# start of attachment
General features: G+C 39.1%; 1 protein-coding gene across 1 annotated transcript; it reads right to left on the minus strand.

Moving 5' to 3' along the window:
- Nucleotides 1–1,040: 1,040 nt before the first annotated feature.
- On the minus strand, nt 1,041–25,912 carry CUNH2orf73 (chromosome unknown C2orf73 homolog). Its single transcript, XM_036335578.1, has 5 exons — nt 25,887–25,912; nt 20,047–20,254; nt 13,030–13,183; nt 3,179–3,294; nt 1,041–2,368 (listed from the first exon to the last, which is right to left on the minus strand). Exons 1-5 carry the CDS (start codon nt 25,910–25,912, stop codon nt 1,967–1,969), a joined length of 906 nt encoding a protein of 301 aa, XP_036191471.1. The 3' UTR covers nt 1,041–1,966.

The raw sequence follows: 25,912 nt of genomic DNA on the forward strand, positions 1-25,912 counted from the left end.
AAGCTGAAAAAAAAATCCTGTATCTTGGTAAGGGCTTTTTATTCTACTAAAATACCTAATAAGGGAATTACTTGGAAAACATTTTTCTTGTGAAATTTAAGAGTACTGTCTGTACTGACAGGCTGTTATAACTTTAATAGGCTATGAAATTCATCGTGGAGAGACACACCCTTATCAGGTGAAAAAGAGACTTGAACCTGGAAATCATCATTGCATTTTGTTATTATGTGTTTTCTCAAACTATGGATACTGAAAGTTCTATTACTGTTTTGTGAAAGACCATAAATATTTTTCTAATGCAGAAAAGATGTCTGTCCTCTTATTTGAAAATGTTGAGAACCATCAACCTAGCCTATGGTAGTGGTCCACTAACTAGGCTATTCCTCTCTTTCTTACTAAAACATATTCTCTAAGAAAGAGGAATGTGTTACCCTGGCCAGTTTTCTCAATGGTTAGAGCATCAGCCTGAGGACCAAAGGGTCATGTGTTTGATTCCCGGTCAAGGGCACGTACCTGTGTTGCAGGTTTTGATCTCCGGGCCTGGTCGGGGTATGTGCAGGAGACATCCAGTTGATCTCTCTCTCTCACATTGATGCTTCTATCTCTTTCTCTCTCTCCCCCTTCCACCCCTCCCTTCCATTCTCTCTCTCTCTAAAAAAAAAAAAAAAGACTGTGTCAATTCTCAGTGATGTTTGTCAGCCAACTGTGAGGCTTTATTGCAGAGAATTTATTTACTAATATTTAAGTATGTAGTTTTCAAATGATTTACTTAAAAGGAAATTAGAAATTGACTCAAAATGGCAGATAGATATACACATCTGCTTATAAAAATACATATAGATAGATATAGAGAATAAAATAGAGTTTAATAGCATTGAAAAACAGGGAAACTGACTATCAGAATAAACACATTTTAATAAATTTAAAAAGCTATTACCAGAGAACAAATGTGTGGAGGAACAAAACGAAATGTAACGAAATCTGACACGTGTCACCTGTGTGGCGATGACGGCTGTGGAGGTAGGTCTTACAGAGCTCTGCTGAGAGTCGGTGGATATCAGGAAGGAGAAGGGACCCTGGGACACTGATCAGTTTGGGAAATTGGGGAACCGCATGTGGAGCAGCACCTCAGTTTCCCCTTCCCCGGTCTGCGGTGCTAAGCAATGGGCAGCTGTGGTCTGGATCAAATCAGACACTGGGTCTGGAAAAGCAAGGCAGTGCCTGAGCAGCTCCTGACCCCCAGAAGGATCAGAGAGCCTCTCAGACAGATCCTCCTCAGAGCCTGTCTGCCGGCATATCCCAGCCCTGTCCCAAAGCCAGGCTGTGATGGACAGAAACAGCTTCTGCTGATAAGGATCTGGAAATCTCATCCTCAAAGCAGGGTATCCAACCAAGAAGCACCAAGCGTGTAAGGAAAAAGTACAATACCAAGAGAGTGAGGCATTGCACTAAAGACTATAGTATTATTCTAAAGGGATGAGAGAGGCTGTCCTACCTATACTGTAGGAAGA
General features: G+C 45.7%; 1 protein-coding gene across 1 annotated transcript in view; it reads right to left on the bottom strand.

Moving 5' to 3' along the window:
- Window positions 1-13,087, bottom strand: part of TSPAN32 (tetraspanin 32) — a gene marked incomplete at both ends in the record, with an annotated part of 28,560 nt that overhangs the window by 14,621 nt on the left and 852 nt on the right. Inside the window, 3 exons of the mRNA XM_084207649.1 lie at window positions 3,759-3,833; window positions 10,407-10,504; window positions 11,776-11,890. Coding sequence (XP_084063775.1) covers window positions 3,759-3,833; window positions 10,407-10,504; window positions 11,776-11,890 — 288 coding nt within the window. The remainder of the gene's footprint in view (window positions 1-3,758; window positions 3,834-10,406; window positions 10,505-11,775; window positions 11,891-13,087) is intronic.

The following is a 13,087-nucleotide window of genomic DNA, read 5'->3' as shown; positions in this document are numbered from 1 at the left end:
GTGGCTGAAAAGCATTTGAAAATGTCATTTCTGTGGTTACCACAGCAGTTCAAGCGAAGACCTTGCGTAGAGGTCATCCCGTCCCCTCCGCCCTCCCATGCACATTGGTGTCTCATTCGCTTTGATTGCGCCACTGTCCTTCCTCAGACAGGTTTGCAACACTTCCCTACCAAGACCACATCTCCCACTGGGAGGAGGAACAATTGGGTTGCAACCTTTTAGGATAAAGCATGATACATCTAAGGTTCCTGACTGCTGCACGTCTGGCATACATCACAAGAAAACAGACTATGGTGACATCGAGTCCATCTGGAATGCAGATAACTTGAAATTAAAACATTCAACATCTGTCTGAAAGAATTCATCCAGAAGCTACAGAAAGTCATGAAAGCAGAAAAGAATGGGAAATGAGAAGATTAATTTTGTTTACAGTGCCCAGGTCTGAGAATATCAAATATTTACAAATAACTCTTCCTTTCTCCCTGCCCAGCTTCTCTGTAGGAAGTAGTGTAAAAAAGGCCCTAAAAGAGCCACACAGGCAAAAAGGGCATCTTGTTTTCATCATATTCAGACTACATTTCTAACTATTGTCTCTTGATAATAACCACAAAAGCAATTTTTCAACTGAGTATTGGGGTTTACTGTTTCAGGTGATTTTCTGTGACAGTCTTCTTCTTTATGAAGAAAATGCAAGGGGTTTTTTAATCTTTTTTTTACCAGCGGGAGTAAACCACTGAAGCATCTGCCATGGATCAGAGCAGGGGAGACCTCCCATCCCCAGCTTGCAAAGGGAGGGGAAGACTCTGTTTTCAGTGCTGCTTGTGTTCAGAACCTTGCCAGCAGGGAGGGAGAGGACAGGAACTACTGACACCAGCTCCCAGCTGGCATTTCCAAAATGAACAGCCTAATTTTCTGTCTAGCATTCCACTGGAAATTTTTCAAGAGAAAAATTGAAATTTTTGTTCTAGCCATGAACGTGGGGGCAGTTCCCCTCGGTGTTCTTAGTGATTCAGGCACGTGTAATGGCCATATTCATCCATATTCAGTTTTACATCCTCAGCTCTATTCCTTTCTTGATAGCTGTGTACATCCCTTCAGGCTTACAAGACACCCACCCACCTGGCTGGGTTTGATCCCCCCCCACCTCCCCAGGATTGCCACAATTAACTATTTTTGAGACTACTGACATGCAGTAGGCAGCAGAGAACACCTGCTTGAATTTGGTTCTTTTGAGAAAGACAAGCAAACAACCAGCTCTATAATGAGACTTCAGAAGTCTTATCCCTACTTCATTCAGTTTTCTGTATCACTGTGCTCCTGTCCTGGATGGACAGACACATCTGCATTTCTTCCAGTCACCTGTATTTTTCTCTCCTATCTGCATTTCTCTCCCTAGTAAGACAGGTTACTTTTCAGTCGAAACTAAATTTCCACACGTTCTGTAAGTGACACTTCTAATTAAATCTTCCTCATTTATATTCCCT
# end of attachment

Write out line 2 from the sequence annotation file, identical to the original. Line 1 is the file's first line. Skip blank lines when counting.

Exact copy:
Moving 5' to 3' along the window: